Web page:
What manner of men made up the special forces in those murderous days? Mortimer paints some memorable word portraits of members of the SAS. Some are well known, such as Paddy Mayne DSO & Three Bars, who would get rid of anyone whom he considered “too wet, weak and windy.” Others, less so, such as Pete Tomasso, handsome, sporting a Ronald Coleman mustache, half Italian from a well-known Glasgow ice-cream family; and Bob Tong, who joined, aged twenty, and who had formed a dance band before the war with his sister. There’s a fine photograph of him in 2013 saluting his fallen comrades. The book contains many other wonderful images.
2SAS learned from bitter experience. Later operations in Italy blowing up key bridges were highly successful. Bill Stirling should have been a satisfied man, but he overplayed his hand with senior Allied command, in particular with “Boy” Browning, Commander 1Airborne Corps, whom he accused of not knowing how to manage the SAS. It was a clash between two uncompromising characters, and both should have known better. Browning, who’d won the DSO aged nineteen, could have been more sensitive in his handling of Stirling. Stirling was sacked on the spot, just two days before D-Day. It was a sad end to his career.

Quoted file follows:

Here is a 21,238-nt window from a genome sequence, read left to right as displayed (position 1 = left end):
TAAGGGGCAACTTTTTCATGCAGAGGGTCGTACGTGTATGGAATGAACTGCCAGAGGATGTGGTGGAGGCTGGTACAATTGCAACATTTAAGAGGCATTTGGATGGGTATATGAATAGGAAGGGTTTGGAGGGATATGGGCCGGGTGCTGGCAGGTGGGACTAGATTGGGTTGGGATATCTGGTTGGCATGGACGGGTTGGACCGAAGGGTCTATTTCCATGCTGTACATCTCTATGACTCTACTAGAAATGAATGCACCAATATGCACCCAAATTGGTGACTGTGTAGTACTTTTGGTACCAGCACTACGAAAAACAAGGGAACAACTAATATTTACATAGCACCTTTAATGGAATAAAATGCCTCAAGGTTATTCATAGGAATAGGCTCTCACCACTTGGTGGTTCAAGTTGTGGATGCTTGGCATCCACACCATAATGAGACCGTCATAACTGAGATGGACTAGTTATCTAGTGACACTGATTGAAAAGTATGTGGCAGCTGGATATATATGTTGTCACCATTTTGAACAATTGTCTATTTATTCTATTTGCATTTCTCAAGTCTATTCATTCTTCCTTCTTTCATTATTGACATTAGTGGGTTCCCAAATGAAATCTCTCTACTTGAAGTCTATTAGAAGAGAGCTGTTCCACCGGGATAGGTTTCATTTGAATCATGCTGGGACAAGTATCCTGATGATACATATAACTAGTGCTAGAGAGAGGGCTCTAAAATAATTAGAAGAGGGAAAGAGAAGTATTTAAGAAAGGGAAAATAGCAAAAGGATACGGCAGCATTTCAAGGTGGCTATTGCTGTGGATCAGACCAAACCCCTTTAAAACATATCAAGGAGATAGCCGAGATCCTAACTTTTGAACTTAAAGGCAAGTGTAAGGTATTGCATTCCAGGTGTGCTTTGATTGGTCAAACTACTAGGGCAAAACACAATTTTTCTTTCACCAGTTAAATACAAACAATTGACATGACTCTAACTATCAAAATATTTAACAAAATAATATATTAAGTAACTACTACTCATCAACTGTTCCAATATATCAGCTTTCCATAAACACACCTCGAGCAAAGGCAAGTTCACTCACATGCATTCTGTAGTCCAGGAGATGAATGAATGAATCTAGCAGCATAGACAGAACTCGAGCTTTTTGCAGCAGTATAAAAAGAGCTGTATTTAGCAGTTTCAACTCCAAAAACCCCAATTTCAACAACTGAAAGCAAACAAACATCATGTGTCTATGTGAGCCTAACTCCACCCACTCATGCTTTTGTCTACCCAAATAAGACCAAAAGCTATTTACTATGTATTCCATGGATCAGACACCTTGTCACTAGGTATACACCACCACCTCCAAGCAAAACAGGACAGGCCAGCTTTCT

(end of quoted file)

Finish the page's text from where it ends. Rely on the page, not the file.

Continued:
Those who shout loudest tend to get heard, and David Stirling gave a resounding voice to his own achievements at the expense of his brother. But Bill’s legacy to the SAS is nevertheless inviolate. The British army today may be a shell of its former self, but its special forces, born out of World War Two and men like the Stirling brothers, still excite the imagination, and command the admiration and respect of armies across the world. Gavin Mortimer has certainly done the history of the SAS justice in this book.